It was an old black and white photograph of her grandmother in her WAAF service uniform that caught Suzy’s imagination many years ago. Her grandmother never spoke of her war service and died in 1980, taking her stories with her. When Suzy decided to research her family history and her grandmother’s war service, things spiralled from there. Stories came to light, little-known stories and tragedies and it is such discoveries that inform her writing today.

Having relocated to North Cumbria, she has the Pennines and the Scottish Borders in sight and finally feels at home. Suzy is a member of the Historical Novel Society and her debut novel, The Beauty Shop was released in November 2016.


9 comments:

  1. Thank you for hosting me today, Samantha. It's an honour to have been asked and I'm so thankful for your support.

    Best wishes
    Suzy :)

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    1. You are more than welcome. Thank you for sharing this touching bit of history with us. I wish you great success with The Beauty Shop!

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    2. Thanks Samantha - that's so appreciated. I hope you're having a lovely weekend. :)

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  2. What a lovely post! Thank you two for sharing it with us today.

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    1. I'm so glad you enjoyed reading it - thank you so much. :)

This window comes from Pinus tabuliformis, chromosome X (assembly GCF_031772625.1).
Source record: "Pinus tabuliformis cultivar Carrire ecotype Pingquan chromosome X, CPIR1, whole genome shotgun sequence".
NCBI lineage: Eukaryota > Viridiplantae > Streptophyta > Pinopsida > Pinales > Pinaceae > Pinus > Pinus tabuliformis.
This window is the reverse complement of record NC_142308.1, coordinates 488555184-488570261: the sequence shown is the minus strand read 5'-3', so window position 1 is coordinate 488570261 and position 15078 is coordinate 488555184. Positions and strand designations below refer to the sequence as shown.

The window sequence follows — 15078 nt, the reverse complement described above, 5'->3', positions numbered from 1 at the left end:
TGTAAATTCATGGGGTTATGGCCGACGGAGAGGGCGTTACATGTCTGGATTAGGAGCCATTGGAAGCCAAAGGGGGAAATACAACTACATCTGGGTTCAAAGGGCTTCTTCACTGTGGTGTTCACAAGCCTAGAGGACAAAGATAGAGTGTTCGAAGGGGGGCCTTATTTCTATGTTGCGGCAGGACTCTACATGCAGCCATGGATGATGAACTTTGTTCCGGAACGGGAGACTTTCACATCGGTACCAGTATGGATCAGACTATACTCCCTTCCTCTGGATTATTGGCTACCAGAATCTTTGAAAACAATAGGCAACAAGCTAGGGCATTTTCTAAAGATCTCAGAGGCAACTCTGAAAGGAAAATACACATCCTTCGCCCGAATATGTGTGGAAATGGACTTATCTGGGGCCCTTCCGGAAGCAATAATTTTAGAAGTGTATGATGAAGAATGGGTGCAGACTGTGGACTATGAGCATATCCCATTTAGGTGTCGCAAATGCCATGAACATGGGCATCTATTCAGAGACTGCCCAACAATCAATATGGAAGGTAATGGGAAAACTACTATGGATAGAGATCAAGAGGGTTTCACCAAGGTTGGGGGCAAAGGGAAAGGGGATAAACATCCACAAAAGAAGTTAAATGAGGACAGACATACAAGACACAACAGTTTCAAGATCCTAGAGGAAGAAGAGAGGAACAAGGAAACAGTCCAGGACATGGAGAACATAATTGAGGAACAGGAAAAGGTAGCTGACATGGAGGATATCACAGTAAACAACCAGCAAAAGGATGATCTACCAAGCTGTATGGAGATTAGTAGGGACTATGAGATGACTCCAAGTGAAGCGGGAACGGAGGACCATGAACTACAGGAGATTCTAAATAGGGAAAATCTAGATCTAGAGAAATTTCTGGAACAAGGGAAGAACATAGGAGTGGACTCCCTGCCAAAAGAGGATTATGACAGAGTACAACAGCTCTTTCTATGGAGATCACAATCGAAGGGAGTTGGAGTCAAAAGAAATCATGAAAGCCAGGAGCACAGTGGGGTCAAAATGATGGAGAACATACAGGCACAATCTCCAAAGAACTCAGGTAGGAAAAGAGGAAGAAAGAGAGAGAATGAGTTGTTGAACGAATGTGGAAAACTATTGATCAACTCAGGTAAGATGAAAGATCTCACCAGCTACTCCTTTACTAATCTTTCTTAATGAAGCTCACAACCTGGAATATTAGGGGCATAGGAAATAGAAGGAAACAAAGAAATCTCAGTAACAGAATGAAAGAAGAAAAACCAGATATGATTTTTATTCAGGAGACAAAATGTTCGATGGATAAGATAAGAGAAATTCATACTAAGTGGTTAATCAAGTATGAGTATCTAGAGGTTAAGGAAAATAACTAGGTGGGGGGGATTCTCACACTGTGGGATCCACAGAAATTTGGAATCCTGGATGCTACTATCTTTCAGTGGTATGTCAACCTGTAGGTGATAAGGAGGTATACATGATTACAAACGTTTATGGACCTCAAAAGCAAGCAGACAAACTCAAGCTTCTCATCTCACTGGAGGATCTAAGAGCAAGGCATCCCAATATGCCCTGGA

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  3. McIndoe carried on his work at East Grinstead after the war, but I think he worked privately; the National Health Service was only just coming in. My family lived in Tunbridge Wells, a few miles away, and my brother was born in 1947 with a disfiguring nævus which covered his cheek. Such a large mark was unusual and my brother, still a very young child, was referred privately to the Queen Victoria. Family legend has it McIndoe saw him and said,'That child can't go through life with that thing on his face.' He was said to have operated on my brother; it left the faintest scar. It could well have been one of the surgical team who did the actual operation, but my mother remembered meeting McIndoe.

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    1. Hi Alison - that's so great to hear. I can imagine McIndoe saying that. He was reportedly very charming too. Thanks for sharing.

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  4. That's an amazing story, Alison! Thank you for sharing!